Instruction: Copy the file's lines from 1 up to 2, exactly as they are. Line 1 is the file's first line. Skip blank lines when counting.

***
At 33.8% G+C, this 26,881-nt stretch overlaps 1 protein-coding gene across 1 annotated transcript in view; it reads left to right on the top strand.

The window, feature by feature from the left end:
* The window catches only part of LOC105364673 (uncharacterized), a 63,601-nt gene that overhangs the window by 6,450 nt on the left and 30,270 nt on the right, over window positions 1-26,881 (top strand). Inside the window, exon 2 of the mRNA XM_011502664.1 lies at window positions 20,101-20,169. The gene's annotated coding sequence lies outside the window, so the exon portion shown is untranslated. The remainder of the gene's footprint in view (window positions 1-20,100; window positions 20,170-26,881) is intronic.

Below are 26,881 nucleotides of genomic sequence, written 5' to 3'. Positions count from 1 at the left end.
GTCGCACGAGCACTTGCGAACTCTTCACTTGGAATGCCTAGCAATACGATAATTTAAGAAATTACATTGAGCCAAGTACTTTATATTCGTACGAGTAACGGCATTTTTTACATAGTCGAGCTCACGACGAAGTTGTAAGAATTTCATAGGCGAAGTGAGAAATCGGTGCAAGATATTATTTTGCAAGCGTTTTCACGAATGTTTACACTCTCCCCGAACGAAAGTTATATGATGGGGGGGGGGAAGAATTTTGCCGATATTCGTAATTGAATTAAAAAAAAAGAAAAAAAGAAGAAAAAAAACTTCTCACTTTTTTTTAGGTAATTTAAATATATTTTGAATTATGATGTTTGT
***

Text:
At 33.8% G+C, this 26,881-nt stretch overlaps 1 protein-coding gene across 1 annotated transcript in view; it reads left to right on the top strand.

The window, feature by feature from the left end: